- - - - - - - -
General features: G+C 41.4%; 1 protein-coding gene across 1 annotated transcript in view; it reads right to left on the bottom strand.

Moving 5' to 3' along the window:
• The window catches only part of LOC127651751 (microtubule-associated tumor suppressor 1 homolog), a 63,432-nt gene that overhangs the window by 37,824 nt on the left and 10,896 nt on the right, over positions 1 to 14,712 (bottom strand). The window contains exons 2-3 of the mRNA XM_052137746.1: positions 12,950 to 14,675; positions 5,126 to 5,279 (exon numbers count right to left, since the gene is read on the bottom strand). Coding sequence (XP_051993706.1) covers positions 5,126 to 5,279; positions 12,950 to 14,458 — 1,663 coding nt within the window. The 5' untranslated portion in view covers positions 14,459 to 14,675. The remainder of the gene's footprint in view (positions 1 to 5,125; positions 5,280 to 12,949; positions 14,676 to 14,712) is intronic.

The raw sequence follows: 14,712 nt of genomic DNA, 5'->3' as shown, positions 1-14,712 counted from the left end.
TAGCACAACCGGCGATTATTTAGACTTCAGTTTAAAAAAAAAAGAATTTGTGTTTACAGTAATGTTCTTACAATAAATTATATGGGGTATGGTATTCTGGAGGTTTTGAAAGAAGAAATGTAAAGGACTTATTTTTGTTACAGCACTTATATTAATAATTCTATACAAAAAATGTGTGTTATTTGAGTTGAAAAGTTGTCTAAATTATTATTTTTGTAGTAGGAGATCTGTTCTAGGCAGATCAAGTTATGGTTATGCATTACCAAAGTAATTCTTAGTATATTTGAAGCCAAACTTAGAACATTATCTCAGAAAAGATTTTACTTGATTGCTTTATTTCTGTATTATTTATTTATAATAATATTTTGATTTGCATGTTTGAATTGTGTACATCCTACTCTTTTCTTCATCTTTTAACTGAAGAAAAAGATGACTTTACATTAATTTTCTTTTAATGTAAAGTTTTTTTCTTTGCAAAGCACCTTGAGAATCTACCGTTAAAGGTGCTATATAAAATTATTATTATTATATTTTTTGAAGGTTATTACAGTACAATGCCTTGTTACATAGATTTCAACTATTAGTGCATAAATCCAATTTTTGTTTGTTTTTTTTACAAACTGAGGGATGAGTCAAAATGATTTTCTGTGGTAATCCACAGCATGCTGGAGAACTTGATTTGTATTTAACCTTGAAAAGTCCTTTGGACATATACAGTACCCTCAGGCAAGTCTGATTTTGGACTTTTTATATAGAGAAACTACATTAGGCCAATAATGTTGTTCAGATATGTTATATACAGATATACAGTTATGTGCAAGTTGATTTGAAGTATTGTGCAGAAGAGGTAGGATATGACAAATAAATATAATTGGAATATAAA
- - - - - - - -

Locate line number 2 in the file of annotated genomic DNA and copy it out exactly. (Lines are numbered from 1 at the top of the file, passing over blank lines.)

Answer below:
Moving 5' to 3' along the window: